Liquid Beam Observation and FluorescenceCustomer Stories

Dr. Andreas Hans

Spectroscopy/Physics with Synchrotron Radiation Group, Experimental Physics, University of Kassel, Germany


Dr. Andreas Hans is the subgroup leader of the Spectroscopy and Physics with Synchrotron Radiation group within Experimental Physics. This group is performing studies on x-ray interactions with samples and the effects on a molecular level, using x-rays to irradiate biomolecules in a vacuum and detecting the resulting emission of photons, electrons, and other subatomic particles.

As Dr. Hans outlined: “We want to mimic what happens to real biological material after exposure to x-rays, but on a molecular level… we want to see the molecular mechanisms that cause the damage to the organism, such as sunburn or cancer.”

Figure 1: An image from the Prime BSI showing liquid beams forming ultrathin sheets, this is done in order to insert aqueous samples into a vacuum chamber for x-ray irradiation. Two liquid beams enter from the right (in the same plane) and combine into a sheet within the thicker section.


Dr. Hans wishes to expand the repertoire of samples to include liquid samples: “The problem is bringing liquid samples into a vacuum… there is a technique that injects a high-pressure beam of liquid through a pinhole into the vacuum. A tiny beam of liquid forms in the vacuum and is very hard to characterize and stabilize.” This beam is tens of microns across, meaning a sensitive camera is needed to observe and measure the water beam. In addition, two water beams can be crossed to form a very thin sheet (order of nanometres) in the vacuum. These beams and sheets of water need to be imaged with a highly sensitive and high-resolution camera for effective characterization.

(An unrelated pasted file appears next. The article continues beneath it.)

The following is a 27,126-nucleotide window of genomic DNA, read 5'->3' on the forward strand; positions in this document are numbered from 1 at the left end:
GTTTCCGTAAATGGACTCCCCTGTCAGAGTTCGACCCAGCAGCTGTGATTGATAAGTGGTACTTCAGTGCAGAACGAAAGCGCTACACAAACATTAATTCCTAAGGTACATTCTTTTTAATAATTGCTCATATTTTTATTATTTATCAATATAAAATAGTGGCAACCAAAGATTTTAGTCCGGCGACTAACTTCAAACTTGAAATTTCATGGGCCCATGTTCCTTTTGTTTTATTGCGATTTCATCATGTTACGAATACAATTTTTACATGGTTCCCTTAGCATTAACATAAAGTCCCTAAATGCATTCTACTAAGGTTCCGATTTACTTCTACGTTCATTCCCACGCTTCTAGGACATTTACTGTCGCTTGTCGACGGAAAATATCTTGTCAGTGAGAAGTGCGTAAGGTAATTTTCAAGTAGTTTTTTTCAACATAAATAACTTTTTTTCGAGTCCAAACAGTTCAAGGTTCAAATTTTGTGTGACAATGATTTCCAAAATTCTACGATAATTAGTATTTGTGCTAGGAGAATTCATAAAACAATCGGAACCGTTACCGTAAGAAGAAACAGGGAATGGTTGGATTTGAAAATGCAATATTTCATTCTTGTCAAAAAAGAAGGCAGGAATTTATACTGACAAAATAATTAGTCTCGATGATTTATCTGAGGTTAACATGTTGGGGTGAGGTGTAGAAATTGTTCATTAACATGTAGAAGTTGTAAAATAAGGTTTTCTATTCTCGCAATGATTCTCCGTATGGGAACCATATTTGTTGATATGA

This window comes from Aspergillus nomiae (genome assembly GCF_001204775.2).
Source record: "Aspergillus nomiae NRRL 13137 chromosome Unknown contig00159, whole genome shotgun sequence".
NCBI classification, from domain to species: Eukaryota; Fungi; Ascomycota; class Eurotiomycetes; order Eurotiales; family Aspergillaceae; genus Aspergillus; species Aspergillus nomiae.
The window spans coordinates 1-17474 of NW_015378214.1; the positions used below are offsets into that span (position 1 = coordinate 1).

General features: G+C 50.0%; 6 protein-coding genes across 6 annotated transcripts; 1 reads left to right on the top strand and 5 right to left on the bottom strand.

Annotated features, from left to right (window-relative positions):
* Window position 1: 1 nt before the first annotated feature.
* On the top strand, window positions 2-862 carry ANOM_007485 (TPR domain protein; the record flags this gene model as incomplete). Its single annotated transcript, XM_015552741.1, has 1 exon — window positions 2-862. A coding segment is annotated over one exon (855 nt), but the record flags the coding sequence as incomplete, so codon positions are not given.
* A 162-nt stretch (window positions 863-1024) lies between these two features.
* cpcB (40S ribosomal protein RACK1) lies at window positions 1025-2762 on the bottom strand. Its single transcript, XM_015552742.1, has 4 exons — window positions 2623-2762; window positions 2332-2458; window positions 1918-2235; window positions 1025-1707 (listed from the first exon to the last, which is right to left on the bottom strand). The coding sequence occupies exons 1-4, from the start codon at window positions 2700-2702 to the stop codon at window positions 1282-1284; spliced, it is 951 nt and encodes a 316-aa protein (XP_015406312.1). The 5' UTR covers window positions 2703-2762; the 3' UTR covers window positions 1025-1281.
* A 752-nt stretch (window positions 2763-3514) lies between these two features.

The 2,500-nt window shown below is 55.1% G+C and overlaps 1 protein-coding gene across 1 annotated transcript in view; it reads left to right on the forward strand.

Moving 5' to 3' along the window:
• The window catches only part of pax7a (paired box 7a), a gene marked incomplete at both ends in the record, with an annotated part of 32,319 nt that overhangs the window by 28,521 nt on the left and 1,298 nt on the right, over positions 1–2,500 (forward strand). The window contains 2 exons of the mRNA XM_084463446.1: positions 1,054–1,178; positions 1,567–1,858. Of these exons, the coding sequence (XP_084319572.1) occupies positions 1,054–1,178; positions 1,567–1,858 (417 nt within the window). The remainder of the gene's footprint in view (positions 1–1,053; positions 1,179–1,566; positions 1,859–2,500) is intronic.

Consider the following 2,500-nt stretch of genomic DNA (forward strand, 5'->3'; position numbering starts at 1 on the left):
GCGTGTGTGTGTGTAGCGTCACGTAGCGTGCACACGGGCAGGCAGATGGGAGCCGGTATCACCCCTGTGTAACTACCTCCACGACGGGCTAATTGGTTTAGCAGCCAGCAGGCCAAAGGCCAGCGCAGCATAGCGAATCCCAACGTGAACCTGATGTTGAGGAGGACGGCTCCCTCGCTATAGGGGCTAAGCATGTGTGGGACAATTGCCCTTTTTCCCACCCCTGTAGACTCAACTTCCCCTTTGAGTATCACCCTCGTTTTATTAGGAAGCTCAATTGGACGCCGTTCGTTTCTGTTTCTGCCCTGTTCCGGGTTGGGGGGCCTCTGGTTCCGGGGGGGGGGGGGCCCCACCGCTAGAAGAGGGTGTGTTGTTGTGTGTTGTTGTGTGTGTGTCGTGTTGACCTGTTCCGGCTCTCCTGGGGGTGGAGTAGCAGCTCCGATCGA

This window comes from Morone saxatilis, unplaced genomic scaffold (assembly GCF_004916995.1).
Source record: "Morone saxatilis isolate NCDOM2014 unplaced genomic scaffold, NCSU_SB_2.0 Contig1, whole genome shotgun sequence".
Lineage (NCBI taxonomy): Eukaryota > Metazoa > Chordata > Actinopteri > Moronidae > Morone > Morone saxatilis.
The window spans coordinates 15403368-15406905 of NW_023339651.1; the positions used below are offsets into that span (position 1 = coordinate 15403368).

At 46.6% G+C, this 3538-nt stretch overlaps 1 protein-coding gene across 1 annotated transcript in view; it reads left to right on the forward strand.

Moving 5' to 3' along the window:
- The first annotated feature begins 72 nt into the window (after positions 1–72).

In addition, there are challenges with detection, as the irradiated samples produce very low signals (such as single photons). For detection, Dr. Hans uses an amplifying device: “It transfers the photons to electrons and amplifies it to a charge cloud, which hits a fluorescing screen”. The fluorescence from this screen has a very short lifetime and needs to be detected by a sensitive, high-speed camera

Whenever a particle impinges on our amplifier we get a very short tiny flash, and due to the good contrast and sensitivity [of the Prime BSI], we can see these individual light spots and flashes


The Prime BSI presents a highly sensitive, fast, and high-resolution imaging solution for this application, both for monitoring the properties of water beams and combined sheets and for detecting fluorescent events from the amplifier.

About the water beams, Dr. Hans said: “The water sheet is very thin, in the order of nanometres, and with the camera, we can very nicely see how this behaves.” As for detecting events from the amplifier, Dr. Hans mentioned: “Whenever a particle impinges on our detector we get a very short tiny flash, and due to the good contrast and sensitivity [of the Prime BSI], we can see these individual light spots and flashes.” Overall across the different applications, Dr. Hans was pleased with the performance of the Prime BSI: “I see that it works perfectly for what we are doing and what we plan to do further, the [Prime BSI] is robust and we can get all the information we want to…it is the best one for the combination of these two different applications.”

In addition, Dr. Hans and the team also have plans to implement the Prime BSI in a custom Python data acquisition system, which benefits from the excellent software support for Photometrics cameras.